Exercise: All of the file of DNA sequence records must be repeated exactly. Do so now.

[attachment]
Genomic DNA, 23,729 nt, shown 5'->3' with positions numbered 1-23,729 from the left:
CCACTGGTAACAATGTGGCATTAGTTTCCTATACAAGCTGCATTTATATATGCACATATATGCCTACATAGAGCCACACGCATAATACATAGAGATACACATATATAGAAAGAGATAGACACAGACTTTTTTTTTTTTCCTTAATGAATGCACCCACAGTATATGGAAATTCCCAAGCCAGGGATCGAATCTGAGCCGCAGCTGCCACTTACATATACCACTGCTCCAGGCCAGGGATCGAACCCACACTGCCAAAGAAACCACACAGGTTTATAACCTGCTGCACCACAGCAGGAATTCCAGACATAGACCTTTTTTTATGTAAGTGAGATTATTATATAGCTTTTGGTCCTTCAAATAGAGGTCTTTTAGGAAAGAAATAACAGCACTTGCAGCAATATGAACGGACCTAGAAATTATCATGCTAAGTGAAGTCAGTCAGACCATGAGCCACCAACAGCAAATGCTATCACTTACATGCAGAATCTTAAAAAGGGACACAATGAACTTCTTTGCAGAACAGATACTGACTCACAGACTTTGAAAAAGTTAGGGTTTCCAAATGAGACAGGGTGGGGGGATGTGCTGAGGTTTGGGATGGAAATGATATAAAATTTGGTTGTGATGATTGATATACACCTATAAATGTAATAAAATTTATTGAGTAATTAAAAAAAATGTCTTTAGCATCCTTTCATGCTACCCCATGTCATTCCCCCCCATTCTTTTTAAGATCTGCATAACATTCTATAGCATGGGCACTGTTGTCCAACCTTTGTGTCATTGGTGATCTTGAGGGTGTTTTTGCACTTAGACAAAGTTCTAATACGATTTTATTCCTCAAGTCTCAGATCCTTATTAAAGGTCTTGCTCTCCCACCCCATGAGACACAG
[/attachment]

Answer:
Genomic DNA, 23,729 nt, shown 5'->3' with positions numbered 1-23,729 from the left:
CCACTGGTAACAATGTGGCATTAGTTTCCTATACAAGCTGCATTTATATATGCACATATATGCCTACATAGAGCCACACGCATAATACATAGAGATACACATATATAGAAAGAGATAGACACAGACTTTTTTTTTTTTCCTTAATGAATGCACCCACAGTATATGGAAATTCCCAAGCCAGGGATCGAATCTGAGCCGCAGCTGCCACTTACATATACCACTGCTCCAGGCCAGGGATCGAACCCACACTGCCAAAGAAACCACACAGGTTTATAACCTGCTGCACCACAGCAGGAATTCCAGACATAGACCTTTTTTTATGTAAGTGAGATTATTATATAGCTTTTGGTCCTTCAAATAGAGGTCTTTTAGGAAAGAAATAACAGCACTTGCAGCAATATGAACGGACCTAGAAATTATCATGCTAAGTGAAGTCAGTCAGACCATGAGCCACCAACAGCAAATGCTATCACTTACATGCAGAATCTTAAAAAGGGACACAATGAACTTCTTTGCAGAACAGATACTGACTCACAGACTTTGAAAAAGTTAGGGTTTCCAAATGAGACAGGGTGGGGGGATGTGCTGAGGTTTGGGATGGAAATGATATAAAATTTGGTTGTGATGATTGATATACACCTATAAATGTAATAAAATTTATTGAGTAATTAAAAAAAATGTCTTTAGCATCCTTTCATGCTACCCCATGTCATTCCCCCCCATTCTTTTTAAGATCTGCATAACATTCTATAGCATGGGCACTGTTGTCCAACCTTTGTGTCATTGGTGATCTTGAGGGTGTTTTTGCACTTAGACAAAGTTCTAATACGATTTTATTCCTCAAGTCTCAGATCCTTATTAAAGGTCTTGCTCTCCCACCCCATGAGACACAG